Indexed on: 15 Feb '00Published on: 15 Feb '00Published in: American journal of respiratory and critical care medicine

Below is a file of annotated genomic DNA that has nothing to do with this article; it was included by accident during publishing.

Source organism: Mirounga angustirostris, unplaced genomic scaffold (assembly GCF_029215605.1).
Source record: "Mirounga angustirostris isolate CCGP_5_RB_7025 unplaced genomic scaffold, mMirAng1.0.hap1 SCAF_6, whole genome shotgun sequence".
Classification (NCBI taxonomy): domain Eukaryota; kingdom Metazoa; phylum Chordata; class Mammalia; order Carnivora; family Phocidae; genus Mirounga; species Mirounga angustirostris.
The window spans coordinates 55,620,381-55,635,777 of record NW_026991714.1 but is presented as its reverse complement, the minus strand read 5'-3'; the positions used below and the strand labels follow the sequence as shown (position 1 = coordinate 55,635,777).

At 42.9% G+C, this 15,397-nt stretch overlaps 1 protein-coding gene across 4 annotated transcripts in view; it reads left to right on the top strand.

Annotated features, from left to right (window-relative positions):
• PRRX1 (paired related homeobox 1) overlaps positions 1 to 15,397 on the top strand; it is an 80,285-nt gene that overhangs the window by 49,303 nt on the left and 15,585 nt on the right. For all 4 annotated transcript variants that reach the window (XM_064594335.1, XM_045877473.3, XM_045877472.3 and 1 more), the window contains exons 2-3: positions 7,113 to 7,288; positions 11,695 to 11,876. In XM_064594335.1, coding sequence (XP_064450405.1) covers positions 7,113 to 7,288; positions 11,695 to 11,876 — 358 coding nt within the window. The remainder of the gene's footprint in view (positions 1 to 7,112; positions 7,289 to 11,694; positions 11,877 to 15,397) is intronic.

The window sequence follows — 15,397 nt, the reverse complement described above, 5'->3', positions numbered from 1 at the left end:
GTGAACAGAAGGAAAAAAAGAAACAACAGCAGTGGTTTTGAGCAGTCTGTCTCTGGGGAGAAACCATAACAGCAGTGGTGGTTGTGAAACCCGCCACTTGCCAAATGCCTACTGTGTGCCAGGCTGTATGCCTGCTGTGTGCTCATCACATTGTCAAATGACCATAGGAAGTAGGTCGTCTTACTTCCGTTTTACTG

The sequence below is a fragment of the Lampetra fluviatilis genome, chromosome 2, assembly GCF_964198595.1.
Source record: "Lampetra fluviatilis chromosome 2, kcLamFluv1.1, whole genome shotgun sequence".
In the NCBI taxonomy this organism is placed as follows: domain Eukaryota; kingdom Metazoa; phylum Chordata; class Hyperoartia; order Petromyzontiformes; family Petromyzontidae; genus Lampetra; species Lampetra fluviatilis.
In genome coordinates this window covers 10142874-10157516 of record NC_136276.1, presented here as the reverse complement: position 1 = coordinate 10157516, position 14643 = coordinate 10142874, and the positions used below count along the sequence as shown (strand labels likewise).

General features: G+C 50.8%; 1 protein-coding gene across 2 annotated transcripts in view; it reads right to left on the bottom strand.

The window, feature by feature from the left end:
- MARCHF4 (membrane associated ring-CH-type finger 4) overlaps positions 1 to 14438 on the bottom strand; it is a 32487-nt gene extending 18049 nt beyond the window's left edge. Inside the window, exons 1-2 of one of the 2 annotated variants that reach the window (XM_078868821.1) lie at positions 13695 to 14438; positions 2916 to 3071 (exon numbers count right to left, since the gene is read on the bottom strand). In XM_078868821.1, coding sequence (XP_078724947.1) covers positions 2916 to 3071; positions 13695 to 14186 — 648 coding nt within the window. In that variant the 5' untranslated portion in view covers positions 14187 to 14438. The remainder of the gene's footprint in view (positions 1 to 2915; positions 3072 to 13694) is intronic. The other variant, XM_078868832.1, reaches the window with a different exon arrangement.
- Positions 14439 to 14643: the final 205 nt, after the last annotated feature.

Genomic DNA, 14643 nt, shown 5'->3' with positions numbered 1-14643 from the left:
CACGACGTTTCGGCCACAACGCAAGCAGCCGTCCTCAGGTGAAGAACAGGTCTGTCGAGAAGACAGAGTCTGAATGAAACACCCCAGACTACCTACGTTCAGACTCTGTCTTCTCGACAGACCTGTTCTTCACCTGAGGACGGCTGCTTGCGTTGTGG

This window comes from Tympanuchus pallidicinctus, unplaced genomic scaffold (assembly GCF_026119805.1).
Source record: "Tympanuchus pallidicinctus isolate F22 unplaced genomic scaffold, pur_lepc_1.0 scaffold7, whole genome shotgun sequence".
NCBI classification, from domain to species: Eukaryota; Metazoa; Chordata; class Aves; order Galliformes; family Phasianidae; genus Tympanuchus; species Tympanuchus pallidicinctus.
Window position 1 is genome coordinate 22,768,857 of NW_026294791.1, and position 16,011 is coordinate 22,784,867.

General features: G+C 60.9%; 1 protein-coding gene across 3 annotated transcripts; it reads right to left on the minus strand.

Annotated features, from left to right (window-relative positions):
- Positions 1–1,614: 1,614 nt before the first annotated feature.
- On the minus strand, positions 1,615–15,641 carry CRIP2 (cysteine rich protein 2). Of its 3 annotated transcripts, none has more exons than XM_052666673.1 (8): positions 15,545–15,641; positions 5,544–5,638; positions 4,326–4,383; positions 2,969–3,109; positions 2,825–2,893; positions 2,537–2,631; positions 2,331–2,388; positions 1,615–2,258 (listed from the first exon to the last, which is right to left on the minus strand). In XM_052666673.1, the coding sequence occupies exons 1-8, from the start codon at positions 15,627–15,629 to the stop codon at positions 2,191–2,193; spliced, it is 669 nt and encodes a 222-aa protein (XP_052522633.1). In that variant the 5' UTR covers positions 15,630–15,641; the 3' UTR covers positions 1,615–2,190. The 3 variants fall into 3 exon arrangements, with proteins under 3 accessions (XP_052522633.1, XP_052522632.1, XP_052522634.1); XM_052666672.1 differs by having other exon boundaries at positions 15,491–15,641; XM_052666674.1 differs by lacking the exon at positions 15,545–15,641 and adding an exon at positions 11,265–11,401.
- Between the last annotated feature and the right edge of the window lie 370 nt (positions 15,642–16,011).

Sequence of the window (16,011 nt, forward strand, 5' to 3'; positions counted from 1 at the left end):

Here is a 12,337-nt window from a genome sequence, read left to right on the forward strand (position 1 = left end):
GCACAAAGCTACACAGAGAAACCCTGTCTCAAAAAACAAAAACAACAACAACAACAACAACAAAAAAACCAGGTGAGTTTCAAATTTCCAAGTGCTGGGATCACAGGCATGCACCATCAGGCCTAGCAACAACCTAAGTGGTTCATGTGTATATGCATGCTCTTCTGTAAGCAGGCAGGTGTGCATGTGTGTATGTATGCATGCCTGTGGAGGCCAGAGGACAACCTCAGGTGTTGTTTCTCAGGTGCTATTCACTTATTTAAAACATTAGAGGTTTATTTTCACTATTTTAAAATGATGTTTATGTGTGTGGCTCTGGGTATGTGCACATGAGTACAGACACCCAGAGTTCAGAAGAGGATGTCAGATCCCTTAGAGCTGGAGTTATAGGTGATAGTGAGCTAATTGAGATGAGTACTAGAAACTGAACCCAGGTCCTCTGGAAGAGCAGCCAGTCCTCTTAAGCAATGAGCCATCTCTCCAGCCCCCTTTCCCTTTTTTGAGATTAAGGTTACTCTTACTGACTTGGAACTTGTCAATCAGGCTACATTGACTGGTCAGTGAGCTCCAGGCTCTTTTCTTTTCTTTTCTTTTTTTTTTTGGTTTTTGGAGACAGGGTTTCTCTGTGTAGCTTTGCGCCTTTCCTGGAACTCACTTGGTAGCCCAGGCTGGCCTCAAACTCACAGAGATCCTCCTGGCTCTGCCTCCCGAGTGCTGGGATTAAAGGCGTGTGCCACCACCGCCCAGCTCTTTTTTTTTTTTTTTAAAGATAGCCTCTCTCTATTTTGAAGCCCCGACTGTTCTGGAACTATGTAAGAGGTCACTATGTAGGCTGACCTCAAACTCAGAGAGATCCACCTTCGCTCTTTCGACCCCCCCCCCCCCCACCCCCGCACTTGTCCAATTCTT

Because of its involvement in the regulation of airway tone, the beta(2)-adrenoreceptor is considered a candidate for bronchial hyperresponsiveness (BHR) associated with asthma. This notion is supported by several reports that have implicated the chromosomal region 5q31-q33 harboring the gene for the beta(2)-adrenoreceptor in the genetics of asthma and related phenotypes. We performed a population-based association study focusing on BHR as a qualitative trait and omitting other asthma-related phenotypes. From a German population sample of 1,150 individuals we extracted all 152 bronchohyperreactive probands, who were compared with 295 bronchonormoreactive control subjects. All individuals were genotyped for three single nucleotide polymorphisms of the beta(2)-adrenoreceptor gene resulting in variants at the amino acid positions 16, 27, and 164. The genotyping protocol used allowed the determination of haplotypes of these polymorphisms. Whereas no individual polymorphism was associated with BHR, the Gly16/Gln27/Th164 haplotype was significantly underrepresented in the case group indicating a protective effect of this haplotype with regard to BHR. Upon reanalysis by sex a significant association persisted only for female probands.